Personnel: Dave Brubeck (piano); Leonard Bernstein (conductor); Louis Armstrong, Dave Lambert, Jon Hendricks, Annie Ross (vocals); Jerry Bergonzi (soprano saxophone); Paul Desmond (alto saxophone); Gerry Mulligan (baritone saxophone); Perry Robinson, Bill Smith (clarinet); Darius Brubeck (electric piano); Ron Crotty, Bob Bates, Eugene Wright, Jack Six, David Powell (bass); Lloyd Davis, Joe Dodge, Joe Morello, Alan Dawson, Dan Brubeck (drums); The New York Philharmonic.
Compilation producers: Bob Belden, Michael Cuscuna.
Recorded between 1952 and 1991. Includes liner notes by Doug Ramsey.
Digitally remastered by Seth Foster and Mark Wilder (Sony Studios, New York, New York).
This is part of the Columbia/Legacy Ken Burns JAZZ series.
Personnel: Dave Brubeck (piano); Dave Lambert, Jon Hendricks, Louis Armstrong (vocals); Perry Robinson, Bill Smith (clarinet); Jerry Bergonzi (soprano saxophone); Paul Desmond (alto saxophone); Gerry Mulligan (baritone saxophone); Darius Brubeck (electric piano); Dan Brubeck, Joe Dodge , Joe Morello, Alan Dawson , Lloyd Davis (drums).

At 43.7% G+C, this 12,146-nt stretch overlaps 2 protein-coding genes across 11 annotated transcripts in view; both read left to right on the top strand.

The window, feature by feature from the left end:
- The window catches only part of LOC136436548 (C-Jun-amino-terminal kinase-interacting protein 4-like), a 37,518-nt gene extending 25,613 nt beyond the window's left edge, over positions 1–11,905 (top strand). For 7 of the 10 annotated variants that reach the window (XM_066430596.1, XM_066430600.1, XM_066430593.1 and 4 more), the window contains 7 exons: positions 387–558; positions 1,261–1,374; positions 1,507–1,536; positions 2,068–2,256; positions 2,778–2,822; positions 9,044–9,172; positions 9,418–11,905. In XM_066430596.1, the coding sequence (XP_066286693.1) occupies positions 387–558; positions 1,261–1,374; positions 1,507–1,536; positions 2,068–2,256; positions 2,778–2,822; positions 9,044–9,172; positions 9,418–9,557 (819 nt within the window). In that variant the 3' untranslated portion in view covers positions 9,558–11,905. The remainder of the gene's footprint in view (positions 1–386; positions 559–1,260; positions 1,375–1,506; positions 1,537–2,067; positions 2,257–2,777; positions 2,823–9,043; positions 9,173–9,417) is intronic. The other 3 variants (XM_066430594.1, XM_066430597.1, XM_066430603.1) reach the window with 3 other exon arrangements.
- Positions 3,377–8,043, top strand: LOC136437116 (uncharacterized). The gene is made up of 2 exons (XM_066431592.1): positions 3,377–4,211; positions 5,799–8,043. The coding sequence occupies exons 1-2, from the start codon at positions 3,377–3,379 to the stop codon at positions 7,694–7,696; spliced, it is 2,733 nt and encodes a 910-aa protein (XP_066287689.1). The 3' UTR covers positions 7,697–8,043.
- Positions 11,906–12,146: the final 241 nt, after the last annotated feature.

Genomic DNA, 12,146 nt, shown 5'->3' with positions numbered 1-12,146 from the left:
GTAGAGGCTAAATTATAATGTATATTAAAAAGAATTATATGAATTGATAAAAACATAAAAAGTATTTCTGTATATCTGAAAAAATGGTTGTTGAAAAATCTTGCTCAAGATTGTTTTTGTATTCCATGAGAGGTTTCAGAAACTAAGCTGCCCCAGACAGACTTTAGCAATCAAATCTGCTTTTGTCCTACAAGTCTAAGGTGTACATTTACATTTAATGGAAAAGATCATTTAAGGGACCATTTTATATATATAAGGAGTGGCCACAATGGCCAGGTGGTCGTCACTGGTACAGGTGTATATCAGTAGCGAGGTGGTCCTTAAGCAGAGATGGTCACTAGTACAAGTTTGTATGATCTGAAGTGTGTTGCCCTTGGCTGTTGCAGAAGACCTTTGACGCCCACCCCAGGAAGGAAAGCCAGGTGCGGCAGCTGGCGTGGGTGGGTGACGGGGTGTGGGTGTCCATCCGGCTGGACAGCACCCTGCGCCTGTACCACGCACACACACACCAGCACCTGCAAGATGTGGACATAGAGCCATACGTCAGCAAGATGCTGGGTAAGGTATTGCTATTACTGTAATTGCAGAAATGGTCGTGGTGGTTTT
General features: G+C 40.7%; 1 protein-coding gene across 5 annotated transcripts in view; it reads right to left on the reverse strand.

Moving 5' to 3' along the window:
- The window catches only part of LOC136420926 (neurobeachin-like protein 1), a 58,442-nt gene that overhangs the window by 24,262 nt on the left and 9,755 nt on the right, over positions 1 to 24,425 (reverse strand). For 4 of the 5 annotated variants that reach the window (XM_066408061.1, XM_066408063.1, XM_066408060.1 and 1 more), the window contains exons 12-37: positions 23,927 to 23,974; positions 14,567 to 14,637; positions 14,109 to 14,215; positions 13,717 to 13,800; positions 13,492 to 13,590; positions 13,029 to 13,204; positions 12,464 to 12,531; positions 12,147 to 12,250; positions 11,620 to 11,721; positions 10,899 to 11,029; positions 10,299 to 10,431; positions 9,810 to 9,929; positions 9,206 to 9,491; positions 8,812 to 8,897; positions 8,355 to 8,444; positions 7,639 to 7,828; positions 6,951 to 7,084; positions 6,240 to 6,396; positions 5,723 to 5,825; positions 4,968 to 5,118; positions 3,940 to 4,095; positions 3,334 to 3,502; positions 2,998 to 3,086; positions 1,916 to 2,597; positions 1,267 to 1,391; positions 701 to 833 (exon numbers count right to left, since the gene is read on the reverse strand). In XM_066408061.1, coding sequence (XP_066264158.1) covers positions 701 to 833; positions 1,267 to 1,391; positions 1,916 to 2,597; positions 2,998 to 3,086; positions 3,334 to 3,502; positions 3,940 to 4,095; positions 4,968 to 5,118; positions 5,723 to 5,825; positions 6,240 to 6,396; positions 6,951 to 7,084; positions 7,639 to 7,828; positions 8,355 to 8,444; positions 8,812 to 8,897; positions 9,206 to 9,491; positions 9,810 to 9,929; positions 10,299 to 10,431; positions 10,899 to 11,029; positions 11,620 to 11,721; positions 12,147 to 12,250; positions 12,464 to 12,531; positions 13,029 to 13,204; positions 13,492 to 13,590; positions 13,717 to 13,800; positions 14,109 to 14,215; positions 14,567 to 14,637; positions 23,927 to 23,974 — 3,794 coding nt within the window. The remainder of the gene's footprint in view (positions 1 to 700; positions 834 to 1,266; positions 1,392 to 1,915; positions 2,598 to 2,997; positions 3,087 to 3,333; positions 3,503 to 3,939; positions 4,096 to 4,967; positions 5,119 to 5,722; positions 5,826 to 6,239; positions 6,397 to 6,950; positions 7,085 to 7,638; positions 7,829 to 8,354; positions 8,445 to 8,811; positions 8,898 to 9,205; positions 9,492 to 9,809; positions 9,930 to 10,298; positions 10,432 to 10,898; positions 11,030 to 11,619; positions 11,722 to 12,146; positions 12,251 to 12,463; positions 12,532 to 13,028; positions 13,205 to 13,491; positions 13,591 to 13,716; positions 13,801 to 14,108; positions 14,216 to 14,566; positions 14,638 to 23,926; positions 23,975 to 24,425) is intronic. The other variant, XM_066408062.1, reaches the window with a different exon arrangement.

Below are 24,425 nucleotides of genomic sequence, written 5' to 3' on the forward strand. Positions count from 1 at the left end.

Liner Note Author: Doug Ramsey.
Recording information: 03/02/1953-05/07/1991.
Editor: Peter Keepnews.
In conjunction with the release of Ken Burns' ten-part, 19-hour epic PBS documentary Jazz, Columbia issued 22 single-disc compilations devoted to jazz's most significant artists, as well as a five-disc historical summary. Since the individual compilations attempt to present balanced overviews of each artist's career, tracks from multiple labels have thankfully been licensed where appropriate. The Dave Brubeck installment is an excellent illustration of how the cool-jazz pioneer had his cake and ate it too. Brubeck was instrumental in popularizing the laid-back cool style, scoring a major hit with the LP Time Out and its ubiquitous standard "Take Five." Yet Brubeck also managed to keep his music challenging and complex despite its mellow melodicism, particularly through his pioneering use of odd rhythmic meters. Drawing selections from throughout Brubeck's career, Ken Burns Jazz provides an excellent introduction to his accessible yet artistically satisfying oeuvre, even if some of Brubeck's individual albums are classics in themselves. ~ Steve Huey